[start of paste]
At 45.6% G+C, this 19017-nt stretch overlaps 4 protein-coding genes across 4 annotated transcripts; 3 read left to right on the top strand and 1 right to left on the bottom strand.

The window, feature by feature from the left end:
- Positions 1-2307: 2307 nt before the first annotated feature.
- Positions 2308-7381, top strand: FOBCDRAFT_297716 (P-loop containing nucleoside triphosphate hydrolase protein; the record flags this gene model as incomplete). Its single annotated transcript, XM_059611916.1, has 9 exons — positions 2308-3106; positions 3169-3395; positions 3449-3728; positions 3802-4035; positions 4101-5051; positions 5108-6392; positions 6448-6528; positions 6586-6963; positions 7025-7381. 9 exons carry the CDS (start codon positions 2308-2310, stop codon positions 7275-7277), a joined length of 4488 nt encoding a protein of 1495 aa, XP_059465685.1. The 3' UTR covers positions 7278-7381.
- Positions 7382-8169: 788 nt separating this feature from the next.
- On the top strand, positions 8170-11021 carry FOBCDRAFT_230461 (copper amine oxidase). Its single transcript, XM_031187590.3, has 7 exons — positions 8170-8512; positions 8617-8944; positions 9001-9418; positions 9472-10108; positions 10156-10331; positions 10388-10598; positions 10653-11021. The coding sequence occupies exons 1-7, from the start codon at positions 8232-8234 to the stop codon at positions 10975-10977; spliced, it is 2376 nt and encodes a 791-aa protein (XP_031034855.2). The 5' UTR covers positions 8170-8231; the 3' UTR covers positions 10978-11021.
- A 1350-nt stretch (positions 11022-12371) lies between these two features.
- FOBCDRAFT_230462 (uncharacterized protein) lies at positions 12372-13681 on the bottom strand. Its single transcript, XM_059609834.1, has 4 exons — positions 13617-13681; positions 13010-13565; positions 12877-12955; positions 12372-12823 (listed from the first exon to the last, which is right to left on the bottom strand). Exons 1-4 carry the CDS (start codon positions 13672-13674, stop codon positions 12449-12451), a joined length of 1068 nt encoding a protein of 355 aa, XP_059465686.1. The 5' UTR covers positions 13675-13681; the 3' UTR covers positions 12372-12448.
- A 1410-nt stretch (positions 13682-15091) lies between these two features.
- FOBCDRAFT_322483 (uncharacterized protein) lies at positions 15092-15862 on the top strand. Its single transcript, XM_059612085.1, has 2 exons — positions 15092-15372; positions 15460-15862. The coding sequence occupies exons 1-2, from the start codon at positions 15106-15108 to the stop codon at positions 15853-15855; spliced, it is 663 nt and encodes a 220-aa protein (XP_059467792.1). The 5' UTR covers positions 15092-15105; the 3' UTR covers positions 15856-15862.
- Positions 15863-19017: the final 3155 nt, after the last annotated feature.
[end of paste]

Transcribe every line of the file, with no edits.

At 45.6% G+C, this 19017-nt stretch overlaps 4 protein-coding genes across 4 annotated transcripts; 3 read left to right on the top strand and 1 right to left on the bottom strand.

The window, feature by feature from the left end:
- Positions 1-2307: 2307 nt before the first annotated feature.
- Positions 2308-7381, top strand: FOBCDRAFT_297716 (P-loop containing nucleoside triphosphate hydrolase protein; the record flags this gene model as incomplete). Its single annotated transcript, XM_059611916.1, has 9 exons — positions 2308-3106; positions 3169-3395; positions 3449-3728; positions 3802-4035; positions 4101-5051; positions 5108-6392; positions 6448-6528; positions 6586-6963; positions 7025-7381. 9 exons carry the CDS (start codon positions 2308-2310, stop codon positions 7275-7277), a joined length of 4488 nt encoding a protein of 1495 aa, XP_059465685.1. The 3' UTR covers positions 7278-7381.
- Positions 7382-8169: 788 nt separating this feature from the next.
- On the top strand, positions 8170-11021 carry FOBCDRAFT_230461 (copper amine oxidase). Its single transcript, XM_031187590.3, has 7 exons — positions 8170-8512; positions 8617-8944; positions 9001-9418; positions 9472-10108; positions 10156-10331; positions 10388-10598; positions 10653-11021. The coding sequence occupies exons 1-7, from the start codon at positions 8232-8234 to the stop codon at positions 10975-10977; spliced, it is 2376 nt and encodes a 791-aa protein (XP_031034855.2). The 5' UTR covers positions 8170-8231; the 3' UTR covers positions 10978-11021.
- A 1350-nt stretch (positions 11022-12371) lies between these two features.
- FOBCDRAFT_230462 (uncharacterized protein) lies at positions 12372-13681 on the bottom strand. Its single transcript, XM_059609834.1, has 4 exons — positions 13617-13681; positions 13010-13565; positions 12877-12955; positions 12372-12823 (listed from the first exon to the last, which is right to left on the bottom strand). Exons 1-4 carry the CDS (start codon positions 13672-13674, stop codon positions 12449-12451), a joined length of 1068 nt encoding a protein of 355 aa, XP_059465686.1. The 5' UTR covers positions 13675-13681; the 3' UTR covers positions 12372-12448.
- A 1410-nt stretch (positions 13682-15091) lies between these two features.
- FOBCDRAFT_322483 (uncharacterized protein) lies at positions 15092-15862 on the top strand. Its single transcript, XM_059612085.1, has 2 exons — positions 15092-15372; positions 15460-15862. The coding sequence occupies exons 1-2, from the start codon at positions 15106-15108 to the stop codon at positions 15853-15855; spliced, it is 663 nt and encodes a 220-aa protein (XP_059467792.1). The 5' UTR covers positions 15092-15105; the 3' UTR covers positions 15856-15862.
- Positions 15863-19017: the final 3155 nt, after the last annotated feature.